AMT: Biggest fiscal cliff tax headache

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More than 60 million taxpayers might have to wait until March to file their returns or get a refund if Congress fails to patch the AMT by the end of the year.

If lawmakers fail to protect the middle class from having to pay the Alternative Minimum Tax by Dec. 31, next year's tax filing season will be a mess for tens of millions of taxpayers.

That was the gist of a letter sent Tuesday from Acting IRS Commissioner Steven Miller to top tax writers in Congress as lawmakers are poised to start negotiations about the fiscal cliff.

Just how much of a mess?

The IRS would need to tell more than 60 million taxpayers that they may not file their 2012 tax returns or receive a refund until the IRS makes changes to its systems. That may mean taxpayers couldn't file until late March, Miller said.

Income exemption levels under the "wealth tax" -- as the AMT is known -- were never adjusted for inflation since it was enacted decades ago. So Congress has regularly passed an AMT "patch" to correct for that by raising the exemption levels.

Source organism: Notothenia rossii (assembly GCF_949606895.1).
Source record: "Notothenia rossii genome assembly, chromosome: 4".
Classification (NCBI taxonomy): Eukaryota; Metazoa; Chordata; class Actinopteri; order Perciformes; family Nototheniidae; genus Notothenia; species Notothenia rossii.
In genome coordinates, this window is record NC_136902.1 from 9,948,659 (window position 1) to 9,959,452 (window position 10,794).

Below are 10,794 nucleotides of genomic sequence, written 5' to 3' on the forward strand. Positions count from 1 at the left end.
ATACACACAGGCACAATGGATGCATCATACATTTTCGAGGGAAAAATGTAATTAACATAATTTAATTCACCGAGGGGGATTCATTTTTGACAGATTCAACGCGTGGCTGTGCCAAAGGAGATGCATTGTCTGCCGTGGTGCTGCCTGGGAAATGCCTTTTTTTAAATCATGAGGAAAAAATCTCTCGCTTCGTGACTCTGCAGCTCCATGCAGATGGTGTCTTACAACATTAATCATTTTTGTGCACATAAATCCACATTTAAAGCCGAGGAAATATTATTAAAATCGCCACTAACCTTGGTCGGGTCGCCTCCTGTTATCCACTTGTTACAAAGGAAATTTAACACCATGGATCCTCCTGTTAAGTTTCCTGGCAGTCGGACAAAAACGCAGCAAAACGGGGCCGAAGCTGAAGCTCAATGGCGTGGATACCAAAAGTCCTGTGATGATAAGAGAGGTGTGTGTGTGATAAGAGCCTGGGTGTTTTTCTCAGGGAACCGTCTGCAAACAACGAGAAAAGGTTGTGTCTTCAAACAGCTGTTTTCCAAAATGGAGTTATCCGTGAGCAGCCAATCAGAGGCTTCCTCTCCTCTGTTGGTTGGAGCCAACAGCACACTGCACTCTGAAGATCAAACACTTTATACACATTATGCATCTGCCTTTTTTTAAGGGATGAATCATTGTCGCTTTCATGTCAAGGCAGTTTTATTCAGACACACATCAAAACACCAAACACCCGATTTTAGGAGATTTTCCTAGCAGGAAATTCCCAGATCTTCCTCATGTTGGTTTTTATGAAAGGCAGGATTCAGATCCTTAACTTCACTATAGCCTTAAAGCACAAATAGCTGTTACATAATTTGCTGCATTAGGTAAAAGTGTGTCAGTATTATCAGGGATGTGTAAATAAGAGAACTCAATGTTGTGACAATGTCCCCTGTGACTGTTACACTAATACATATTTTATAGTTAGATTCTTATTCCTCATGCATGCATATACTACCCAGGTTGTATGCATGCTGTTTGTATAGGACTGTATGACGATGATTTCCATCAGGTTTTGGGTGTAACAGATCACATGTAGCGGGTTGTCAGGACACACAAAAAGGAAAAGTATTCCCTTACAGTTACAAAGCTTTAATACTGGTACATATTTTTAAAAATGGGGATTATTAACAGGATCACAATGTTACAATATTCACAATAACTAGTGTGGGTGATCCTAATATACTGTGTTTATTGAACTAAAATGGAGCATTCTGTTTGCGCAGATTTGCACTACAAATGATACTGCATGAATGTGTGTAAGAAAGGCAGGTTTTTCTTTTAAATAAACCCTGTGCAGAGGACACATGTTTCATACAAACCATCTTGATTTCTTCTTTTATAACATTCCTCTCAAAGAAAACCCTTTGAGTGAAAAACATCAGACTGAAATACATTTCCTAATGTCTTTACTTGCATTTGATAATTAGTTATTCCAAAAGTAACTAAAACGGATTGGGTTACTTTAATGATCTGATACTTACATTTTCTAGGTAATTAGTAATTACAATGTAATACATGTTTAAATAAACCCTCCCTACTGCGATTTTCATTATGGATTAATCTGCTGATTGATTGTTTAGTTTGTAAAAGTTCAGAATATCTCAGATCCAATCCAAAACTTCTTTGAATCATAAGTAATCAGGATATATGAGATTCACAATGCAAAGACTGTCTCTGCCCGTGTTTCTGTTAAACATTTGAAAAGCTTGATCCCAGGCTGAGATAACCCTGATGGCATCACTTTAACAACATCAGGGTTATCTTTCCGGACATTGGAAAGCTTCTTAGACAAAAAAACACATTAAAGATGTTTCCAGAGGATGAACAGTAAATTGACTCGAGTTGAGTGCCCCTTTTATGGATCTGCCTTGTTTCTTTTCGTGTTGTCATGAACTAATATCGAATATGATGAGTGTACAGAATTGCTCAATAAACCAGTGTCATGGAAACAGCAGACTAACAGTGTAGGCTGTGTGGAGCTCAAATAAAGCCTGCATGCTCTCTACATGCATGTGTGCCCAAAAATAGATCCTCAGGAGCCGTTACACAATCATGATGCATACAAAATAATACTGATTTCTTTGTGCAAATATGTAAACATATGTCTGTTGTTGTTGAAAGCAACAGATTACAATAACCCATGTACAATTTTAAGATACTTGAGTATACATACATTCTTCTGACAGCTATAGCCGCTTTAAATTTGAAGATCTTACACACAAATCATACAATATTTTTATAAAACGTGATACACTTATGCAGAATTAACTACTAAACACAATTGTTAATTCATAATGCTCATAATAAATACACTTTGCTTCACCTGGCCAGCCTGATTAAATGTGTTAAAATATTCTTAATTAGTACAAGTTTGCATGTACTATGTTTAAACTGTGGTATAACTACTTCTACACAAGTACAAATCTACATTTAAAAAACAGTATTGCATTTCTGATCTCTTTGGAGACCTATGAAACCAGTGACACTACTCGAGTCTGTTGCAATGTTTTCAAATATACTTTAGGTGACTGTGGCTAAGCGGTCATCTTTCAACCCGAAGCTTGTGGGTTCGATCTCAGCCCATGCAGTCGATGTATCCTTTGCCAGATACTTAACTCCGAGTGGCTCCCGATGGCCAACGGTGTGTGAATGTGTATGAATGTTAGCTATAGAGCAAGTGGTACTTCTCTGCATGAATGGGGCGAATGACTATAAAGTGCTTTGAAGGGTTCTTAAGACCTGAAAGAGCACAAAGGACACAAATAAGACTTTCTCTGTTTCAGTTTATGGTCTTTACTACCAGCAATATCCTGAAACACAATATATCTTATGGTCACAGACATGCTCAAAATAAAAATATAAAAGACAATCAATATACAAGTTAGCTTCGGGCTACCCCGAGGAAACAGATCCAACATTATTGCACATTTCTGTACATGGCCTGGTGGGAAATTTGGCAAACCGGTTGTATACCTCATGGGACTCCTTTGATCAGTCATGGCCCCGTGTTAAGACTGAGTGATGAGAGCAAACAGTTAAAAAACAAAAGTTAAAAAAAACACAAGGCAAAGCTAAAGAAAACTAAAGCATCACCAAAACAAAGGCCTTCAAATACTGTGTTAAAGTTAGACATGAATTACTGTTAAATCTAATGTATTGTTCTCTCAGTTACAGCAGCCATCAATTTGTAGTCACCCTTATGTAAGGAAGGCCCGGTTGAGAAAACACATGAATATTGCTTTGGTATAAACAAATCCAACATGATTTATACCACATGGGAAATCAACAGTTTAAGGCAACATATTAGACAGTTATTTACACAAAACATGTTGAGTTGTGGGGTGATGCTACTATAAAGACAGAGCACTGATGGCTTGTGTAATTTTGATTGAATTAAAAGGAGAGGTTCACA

Only problem is they have failed to do so for this tax year.

As a result, roughly 28 million taxpayers will face much bigger than expected tax bills or much smaller refunds when they file their 2012 returns next year.

Related: The math on curbing tax breaks

By contrast, if Congress gets its act together and passes a patch by Dec. 31, only 5 million people would be subject to the AMT when they file next year.

"The major victims of the impending expanded reach of the AMT are large families living in high-tax states," Joseph Minarik, a former White House chief economist, wrote in the blog Back in the Black.

El-Erian's fiscal cliff 'mini-bargain'
El-Erian's fiscal cliff 'mini-bargain'

That's because such families benefit from two key tax breaks that are disallowed under the AMT: personal exemptions and itemized deductions for state and local taxes.

"Those families do not need enormous incomes to be caught by this monster -- $75,000 is more than enough under the right circumstances. Think a school teacher married to a fire fighter in New York or California," Minarik wrote.

It's not like there isn't bipartisan support for a patch.

Sen. Orrin Hatch, the top Republican on the Senate Finance Committee, and Rep. Sander Levin, the top Democrat on the House Ways and Means Committee, both issued statements in response to Miller's letter, urging their colleagues to pass a patch.

But passage is being held up because of broader disagreements over how to handle the fiscal cliff as a whole.

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